Editor’s note: Sacramento elections officials need more safe polling places for November—and poll workers, too
There’s a lot of coverage and consternation—rightly so—about President Trump’s efforts to suppress and sabotage mail voting in the November election.
In his desperation to stay in power, he’s repeatedly warning about nonexistent fraud. His campaign is going to court to stop broader mail balloting. His handpicked postmaster general is intentionally slowing deliveries, and the Postal Service is warning that mail ballots may not be delivered in time. And Trump is even openly admitting he opposes more Postal Service funding to block more mail ballots.
Former President Barack Obama says Trump is trying to “kneecap” the Postal Service. Speaker Nancy Pelosi of San Francisco is calling back the House to pass a bill to block the operational changes and boost funding by $25 billion, and Democrats are hauling Postmaster General Louis DeJoy in front of committees to explain his actions. Tuesday, DeJoy pledged to halt his initiatives until after the election, though he apparently doesn’t plan to restore the changes he already ordered.
California is in better shape to overcome all this than other states because there aren’t Trump minions in charge of elections to aid and abet his nefarious moves. Still, this will be the first election in which all registered voters in the state will get a mail ballot. And there will be more voters than ever before—20.9 million as of July 3, compared to 18.1 million at the same point in 2016.
Plus, there are other potential problems, as election officials try to keep voters safe during a deadly public health crisis.
For instance, the Sacramento County elections office is still seeking vote centers.
It is legally required to have 84, but had only 53 confirmed (including Golden 1 Center, in partnership with the Sacramento Kings) when officials put out an urgent appeal on Aug. 13: “We will consider ANY space, no matter how large or small…We are also willing to provide deep cleaning services after the election to any location.”
The situation became less desperate by Aug. 14, when they were able to add 12 more, with 25 potential sites to check. Election officials are under an Aug. 28 deadline to line up the others so they can be included in the official voter guide.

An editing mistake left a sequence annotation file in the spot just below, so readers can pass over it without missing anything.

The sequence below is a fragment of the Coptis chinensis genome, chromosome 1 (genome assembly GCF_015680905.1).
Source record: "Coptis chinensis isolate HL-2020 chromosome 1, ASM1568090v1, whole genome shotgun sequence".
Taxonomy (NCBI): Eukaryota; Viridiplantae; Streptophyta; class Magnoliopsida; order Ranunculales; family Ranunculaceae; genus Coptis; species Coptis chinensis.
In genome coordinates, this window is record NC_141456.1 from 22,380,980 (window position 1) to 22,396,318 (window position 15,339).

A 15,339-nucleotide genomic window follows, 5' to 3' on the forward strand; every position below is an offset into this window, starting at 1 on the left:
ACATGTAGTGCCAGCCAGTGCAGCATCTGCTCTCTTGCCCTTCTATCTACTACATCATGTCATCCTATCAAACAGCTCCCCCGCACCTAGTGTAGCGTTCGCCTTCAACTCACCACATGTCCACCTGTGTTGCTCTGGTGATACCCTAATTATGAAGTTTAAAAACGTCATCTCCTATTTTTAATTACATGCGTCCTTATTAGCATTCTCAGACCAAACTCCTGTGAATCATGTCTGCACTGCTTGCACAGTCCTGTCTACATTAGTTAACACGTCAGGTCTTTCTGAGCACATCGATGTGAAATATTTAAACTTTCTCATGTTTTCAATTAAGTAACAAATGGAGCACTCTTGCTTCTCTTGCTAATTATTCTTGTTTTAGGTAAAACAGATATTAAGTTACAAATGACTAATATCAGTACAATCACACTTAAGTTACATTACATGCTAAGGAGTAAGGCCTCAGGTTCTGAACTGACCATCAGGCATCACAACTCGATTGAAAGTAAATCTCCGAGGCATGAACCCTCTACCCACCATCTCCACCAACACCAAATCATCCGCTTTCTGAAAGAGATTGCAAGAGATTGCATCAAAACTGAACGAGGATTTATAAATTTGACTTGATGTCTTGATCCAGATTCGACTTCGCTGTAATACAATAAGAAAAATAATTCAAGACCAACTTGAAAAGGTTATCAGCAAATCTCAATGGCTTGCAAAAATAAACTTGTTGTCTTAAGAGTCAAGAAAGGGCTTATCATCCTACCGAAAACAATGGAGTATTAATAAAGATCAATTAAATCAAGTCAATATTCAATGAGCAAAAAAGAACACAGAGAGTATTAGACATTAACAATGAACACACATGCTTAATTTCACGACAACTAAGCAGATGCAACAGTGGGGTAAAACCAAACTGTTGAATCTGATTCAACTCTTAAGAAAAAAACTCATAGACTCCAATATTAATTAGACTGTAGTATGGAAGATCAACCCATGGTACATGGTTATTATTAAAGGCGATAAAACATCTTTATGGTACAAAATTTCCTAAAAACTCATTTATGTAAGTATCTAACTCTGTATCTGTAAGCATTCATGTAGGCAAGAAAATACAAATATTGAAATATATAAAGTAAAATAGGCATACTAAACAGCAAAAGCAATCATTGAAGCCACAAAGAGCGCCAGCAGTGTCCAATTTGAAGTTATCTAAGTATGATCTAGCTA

They need voting sites that will be available from Oct. 31 to Nov. 3, particularly in Natomas, Elk Grove, Folsom and Rancho Cordova, which all have important local races and ballot measures as well as statewide ballot measures and the presidential contest.
These larger vote centers replaced more than 500 traditional polling places in 2018 as Sacramento County was one of the first in California to mail ballots to all voters. One hurdle is that previous polling locations, including schools and community centers, are being used during the COVID-19 pandemic for child care, job assistance programs and food distribution, as well as coronavirus testing, officials say.
These vote centers, and drop-off sites, will become even more important if there are problems with mail delivery of ballots. The elections office put out an update on its COVID-19 safety plan for polling places.
The lack of polling places isn’t the only concern.
Like many other counties across California and the nation, Sacramento is facing a potential shortage of poll workers. Many are older or retired, and they’re understandably afraid of contracting the virus.
The county pays $13 an hour for clerks at vote centers, who have more flexible hours, including working only on Election Day. Those who speak a language other than English get paid more. Inspectors, who supervise sites, get $16.47 an hour, but they must be available 10 days before the election. And the county also pays $16.47, plus mileage expenses, for ballot transporters, but they must be available 28 days before the election.
There’s a push to recruit younger workers, including high school students who can earn community service hours as well as some money.
“This year, many Californians that would normally volunteer are being asked to stay home for their safety, so we need the next generation of poll workers to step up and meet this moment,” Padilla said in a statement.
On Aug. 14, Obama also urged young and healthy people to work at polls to help our democracy. And the U.S. Election Assistance Commission is promoting Sept. 1 as National Poll Worker Recruitment Day.
But there’s more time to deal with this issue. First things first, which means finding businesses, community groups, public agencies and others to offer safe places to vote in Sacramento County.